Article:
So, here’s the deal: I’ve successfully brought my well-worn Sidi Dominator 5’s back from the Dead!
Note: This is also a bit of a follow-up to my last Bloggishnish posting back on June 28th… you know, the one with the photo of the two gals sporting blue paint on the blue Kuwahara tandem that drew more hits than just about any photo I’ve ever posted to my blog! Human nature, it’s hard to set it aside…
As mentioned, the lugged soles of the Dominator 5′s that I’ve been wearing on our road tandems for the past umpteen years had finally worn down to the point where even rebuilding them with Shoe-Goo didn’t work. Some of you might ask, why do you wear MTB shoes on your road tandem? Good question.
I’m one of those captains who opts to wear lugged-sole mountain bike shoes on our road tandems to take advantage of the sure-footed security they provide when I’m stopping and starting with Debbie all saddled-up, noting we’re subscribers to what Bill McCready coined “The Proper Method” of starting and stopping our tandems. There have been a couple of times when I’ve worn my Sidi Genius or Freeze road shoes with Campy ProFits on the tandem where stops were not part of the ride plans, so it really didn’t matter. However, for 99% of the rest of our ride time, it’s just more convenient to have shoes that are easy to walk in on any surface and I really am a big fan of Speedplay’s Frog pedals. But I digress…
So, as you can see in the photo at right, I shaved the molded-in lugs off the sole of my well-worn Dominators so that they’d have a nice and smooth surface for mating a set of Sidi’s Sole Replacement System (SRS) lugs. Now, I will say if I had to do this again I’d probably just find an old tire and cut my own replacement lugs out of the carcass to save the $50 that these replacement lugs sell for. Worse yet, the SRS lugs for my newer Dominator 6’s (the ones that are a little too big) are even more pricey. And if that wasn’t bad enough, the SRS lugs use a softer, faster-wearing compound than the molded-in lugs on the less-expensive Sidi MTB shoes.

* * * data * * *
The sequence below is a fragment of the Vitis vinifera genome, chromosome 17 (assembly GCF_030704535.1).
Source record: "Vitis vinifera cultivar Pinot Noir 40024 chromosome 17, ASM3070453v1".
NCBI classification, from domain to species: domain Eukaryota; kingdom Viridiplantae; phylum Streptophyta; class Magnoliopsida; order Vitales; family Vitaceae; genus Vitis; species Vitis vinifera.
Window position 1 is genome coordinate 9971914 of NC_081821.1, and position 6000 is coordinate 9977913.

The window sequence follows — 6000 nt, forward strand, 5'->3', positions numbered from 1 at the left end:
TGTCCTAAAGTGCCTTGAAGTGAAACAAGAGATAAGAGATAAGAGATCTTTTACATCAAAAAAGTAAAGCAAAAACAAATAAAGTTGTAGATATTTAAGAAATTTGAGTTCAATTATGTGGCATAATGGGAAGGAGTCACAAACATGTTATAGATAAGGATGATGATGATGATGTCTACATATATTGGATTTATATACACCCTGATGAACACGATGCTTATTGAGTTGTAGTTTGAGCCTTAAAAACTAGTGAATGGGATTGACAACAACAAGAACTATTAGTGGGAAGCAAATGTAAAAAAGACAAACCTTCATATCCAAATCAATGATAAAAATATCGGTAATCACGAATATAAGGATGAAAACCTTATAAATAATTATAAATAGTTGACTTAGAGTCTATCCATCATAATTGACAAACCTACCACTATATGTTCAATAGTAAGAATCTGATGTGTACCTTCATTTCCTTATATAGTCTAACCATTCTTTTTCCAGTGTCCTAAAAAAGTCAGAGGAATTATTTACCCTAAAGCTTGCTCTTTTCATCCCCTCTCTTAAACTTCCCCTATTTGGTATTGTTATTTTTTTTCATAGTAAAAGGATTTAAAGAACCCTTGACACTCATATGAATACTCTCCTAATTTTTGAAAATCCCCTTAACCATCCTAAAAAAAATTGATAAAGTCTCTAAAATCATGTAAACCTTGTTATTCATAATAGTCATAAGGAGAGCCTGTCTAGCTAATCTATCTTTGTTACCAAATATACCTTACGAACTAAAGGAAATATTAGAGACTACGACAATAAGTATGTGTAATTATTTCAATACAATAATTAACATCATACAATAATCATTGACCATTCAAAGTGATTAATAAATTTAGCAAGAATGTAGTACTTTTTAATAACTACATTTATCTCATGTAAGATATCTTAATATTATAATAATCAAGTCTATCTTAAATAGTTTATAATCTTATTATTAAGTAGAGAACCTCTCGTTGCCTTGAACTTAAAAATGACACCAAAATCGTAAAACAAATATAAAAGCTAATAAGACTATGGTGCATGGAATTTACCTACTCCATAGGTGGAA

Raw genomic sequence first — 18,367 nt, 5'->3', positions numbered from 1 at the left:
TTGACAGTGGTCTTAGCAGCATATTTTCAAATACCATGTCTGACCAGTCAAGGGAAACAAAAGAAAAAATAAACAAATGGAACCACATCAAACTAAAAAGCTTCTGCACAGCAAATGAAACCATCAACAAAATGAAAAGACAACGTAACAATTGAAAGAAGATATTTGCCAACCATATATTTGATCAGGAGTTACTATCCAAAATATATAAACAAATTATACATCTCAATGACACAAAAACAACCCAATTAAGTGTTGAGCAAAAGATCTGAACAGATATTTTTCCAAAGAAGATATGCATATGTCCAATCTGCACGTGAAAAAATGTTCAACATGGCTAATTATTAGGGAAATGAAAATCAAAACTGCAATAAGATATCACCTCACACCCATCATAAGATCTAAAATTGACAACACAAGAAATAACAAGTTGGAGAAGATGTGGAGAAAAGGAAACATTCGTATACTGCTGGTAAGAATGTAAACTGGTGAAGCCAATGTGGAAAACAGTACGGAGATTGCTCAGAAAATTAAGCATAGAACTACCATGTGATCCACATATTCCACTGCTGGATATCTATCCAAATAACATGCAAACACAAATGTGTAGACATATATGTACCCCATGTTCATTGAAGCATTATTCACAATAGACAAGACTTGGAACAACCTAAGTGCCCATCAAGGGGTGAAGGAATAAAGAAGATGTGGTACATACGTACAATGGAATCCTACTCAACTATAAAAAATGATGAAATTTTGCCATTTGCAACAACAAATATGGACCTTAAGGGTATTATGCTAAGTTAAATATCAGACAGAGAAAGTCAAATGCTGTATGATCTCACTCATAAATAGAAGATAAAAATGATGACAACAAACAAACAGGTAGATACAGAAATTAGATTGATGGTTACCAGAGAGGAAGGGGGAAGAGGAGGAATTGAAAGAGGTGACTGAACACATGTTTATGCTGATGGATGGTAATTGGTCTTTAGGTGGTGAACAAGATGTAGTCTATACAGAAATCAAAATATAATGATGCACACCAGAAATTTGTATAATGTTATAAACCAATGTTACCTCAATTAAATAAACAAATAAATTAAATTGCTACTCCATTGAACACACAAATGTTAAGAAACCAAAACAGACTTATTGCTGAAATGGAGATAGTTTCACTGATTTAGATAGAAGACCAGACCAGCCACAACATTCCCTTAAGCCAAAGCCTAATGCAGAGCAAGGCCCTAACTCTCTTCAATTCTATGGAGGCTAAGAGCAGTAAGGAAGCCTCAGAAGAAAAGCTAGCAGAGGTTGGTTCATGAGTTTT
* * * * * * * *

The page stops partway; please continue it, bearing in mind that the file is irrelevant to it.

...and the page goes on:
The SRS lugs are designed to fit into recesses in Sidi’s Dragon or other higher-end MTB shoes that have some molded-in clips and be screwed into 10 threaded inserts in the soles. I opted to use some hex-headed 6/32 x 38″ wood screws for the initial installation and good old Loctite professional epoxy such that the lugs would be glued and screwed in place. I thought about drilling out 10 holes and pressing in 10 threaded inserts to replicate the OEM SRS attachment system, but since I don’t use these shoes for off-road riding, where the lugs are put under a lot of sheer loads providing traction on hike-a-bike trail sections, it seemed like overkill.
Once I had the lugs installed I realized the screw heads were a bit too tall as they’ll become problematic once the lugs start to wear down. So, at some point I’ll probably replace them with some type of lower-profile Phillip’s head wood screw.. assuming the lugs stay attached to the shoes!
After the epoxy had fully cured some 24-hours after I first attached the lugs to the shoe sole I was tempted to remove a couple of screws to see if I could pull a lug off the shoe, or if the epoxy would hold just by itself. After thinking about it, I decided to leave well-enough alone and see how they’d hold up in the real world as is.
This weekend provided the first real-world testing as we headed up to the Knoxville, Tennessee area to spend the 4th of July weekend cycling and socializing with friends. I opted to wear my Frankenshoes on Saturday’s and Sunday’s rides and they worked just fine. I came back with all of the lugs still attached and no signs of any pull-away or lifting. For today’s ride I gave the Dominator 6’s another chance and I think I can make them work if I use a more robust insole to get a tighter fit until the shoes begin to soften-up and conform to my foot. These newer Sidi’s are somewhat better-suited for hot weather as they have mesh inserts for ventilation whereas my all-Lorica Dominator 5’s don’t, so there appears to be a win-win that may extend the life of both pair of shoes.